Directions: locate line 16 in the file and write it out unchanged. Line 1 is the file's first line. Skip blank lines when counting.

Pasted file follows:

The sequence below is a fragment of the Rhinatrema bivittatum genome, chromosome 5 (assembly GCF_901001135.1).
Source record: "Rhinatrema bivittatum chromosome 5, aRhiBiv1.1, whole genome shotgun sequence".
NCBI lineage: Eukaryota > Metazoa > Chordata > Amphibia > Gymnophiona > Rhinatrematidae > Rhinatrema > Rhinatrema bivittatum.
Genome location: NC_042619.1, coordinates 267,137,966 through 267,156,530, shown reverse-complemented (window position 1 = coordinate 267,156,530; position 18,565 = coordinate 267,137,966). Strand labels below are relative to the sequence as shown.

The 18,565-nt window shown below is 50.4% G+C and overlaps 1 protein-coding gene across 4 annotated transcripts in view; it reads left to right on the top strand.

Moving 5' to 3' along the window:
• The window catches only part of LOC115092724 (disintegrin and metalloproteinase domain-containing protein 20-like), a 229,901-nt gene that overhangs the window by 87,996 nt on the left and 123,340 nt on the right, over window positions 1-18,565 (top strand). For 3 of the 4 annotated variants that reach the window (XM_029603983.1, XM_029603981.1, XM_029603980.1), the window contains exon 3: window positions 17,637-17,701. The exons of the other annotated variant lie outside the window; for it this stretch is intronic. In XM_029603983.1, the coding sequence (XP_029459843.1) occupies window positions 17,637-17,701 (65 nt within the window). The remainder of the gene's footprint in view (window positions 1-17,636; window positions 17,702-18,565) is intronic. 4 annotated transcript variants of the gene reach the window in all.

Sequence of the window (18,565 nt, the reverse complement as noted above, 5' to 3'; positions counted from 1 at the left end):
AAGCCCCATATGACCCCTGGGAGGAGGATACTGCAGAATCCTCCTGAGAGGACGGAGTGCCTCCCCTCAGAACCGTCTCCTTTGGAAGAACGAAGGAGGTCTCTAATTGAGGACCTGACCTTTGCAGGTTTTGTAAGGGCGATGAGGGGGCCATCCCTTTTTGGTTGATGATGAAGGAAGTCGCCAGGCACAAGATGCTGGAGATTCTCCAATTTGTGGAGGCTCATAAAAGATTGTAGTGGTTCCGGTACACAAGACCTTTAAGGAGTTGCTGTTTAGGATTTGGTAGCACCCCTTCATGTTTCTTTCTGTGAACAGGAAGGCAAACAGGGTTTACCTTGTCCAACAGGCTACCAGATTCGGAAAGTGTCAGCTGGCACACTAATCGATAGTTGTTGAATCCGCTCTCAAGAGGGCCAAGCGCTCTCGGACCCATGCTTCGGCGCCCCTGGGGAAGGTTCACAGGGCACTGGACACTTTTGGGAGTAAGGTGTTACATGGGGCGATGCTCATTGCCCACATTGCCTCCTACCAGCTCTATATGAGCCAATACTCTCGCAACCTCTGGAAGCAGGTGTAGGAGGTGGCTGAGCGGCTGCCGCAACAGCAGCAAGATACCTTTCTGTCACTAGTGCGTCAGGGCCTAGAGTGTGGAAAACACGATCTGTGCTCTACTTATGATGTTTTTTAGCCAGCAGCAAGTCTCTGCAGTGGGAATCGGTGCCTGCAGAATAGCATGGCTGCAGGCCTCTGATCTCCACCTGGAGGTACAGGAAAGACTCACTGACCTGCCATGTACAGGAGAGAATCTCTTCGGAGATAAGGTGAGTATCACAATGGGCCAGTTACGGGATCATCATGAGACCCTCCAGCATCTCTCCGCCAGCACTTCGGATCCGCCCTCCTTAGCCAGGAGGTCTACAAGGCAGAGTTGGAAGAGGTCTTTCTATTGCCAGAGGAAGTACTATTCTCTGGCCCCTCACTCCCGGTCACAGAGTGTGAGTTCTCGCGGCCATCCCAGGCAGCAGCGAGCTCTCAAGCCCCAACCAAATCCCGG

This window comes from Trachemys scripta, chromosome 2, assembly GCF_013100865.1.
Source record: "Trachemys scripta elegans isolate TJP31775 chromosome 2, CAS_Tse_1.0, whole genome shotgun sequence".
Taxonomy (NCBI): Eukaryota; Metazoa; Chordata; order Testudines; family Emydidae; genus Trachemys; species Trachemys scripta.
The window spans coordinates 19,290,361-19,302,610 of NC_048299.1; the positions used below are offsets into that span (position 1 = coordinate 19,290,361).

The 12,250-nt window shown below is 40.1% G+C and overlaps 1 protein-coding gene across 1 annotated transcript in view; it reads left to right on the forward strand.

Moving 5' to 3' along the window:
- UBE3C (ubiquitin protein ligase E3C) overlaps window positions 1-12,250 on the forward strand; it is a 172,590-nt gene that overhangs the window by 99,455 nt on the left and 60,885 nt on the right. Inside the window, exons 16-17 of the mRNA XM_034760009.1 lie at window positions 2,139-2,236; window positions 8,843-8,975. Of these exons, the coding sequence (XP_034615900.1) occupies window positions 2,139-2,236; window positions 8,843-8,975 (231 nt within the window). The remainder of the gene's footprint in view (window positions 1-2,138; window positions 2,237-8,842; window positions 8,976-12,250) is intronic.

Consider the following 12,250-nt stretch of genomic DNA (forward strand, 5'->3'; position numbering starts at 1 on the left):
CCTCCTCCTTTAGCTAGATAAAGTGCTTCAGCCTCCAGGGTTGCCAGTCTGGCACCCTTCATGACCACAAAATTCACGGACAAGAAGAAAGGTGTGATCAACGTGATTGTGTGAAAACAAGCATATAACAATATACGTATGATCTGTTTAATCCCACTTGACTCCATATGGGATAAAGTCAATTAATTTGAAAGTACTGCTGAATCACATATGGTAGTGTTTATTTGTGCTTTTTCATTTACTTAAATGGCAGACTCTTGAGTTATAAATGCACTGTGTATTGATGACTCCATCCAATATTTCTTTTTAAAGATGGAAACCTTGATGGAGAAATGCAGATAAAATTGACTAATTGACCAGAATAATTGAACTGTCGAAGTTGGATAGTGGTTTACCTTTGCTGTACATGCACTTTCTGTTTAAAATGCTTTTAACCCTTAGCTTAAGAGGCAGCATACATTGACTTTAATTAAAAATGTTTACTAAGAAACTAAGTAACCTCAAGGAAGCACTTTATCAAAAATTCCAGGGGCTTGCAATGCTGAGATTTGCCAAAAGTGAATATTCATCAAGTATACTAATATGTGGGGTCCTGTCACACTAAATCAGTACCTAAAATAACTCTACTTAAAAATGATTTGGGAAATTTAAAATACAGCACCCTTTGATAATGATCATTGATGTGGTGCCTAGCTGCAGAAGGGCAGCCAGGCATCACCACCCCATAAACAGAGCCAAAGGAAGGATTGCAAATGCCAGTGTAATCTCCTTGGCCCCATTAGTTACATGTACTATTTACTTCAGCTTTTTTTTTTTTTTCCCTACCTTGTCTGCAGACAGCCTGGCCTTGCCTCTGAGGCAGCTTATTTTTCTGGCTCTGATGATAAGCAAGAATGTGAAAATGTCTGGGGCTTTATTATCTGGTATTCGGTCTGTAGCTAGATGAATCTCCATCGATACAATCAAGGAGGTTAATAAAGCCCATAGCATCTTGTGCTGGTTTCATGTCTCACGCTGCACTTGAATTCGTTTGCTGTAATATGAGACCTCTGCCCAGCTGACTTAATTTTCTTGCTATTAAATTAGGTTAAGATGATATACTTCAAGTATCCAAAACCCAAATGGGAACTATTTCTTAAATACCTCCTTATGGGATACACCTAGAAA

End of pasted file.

- UBE3C (ubiquitin protein ligase E3C) overlaps window positions 1-12,250 on the forward strand; it is a 172,590-nt gene that overhangs the window by 99,455 nt on the left and 60,885 nt on the right. Inside the window, exons 16-17 of the mRNA XM_034760009.1 lie at window positions 2,139-2,236; window positions 8,843-8,975. Of these exons, the coding sequence (XP_034615900.1) occupies window positions 2,139-2,236; window positions 8,843-8,975 (231 nt within the window). The remainder of the gene's footprint in view (window positions 1-2,138; window positions 2,237-8,842; window positions 8,976-12,250) is intronic.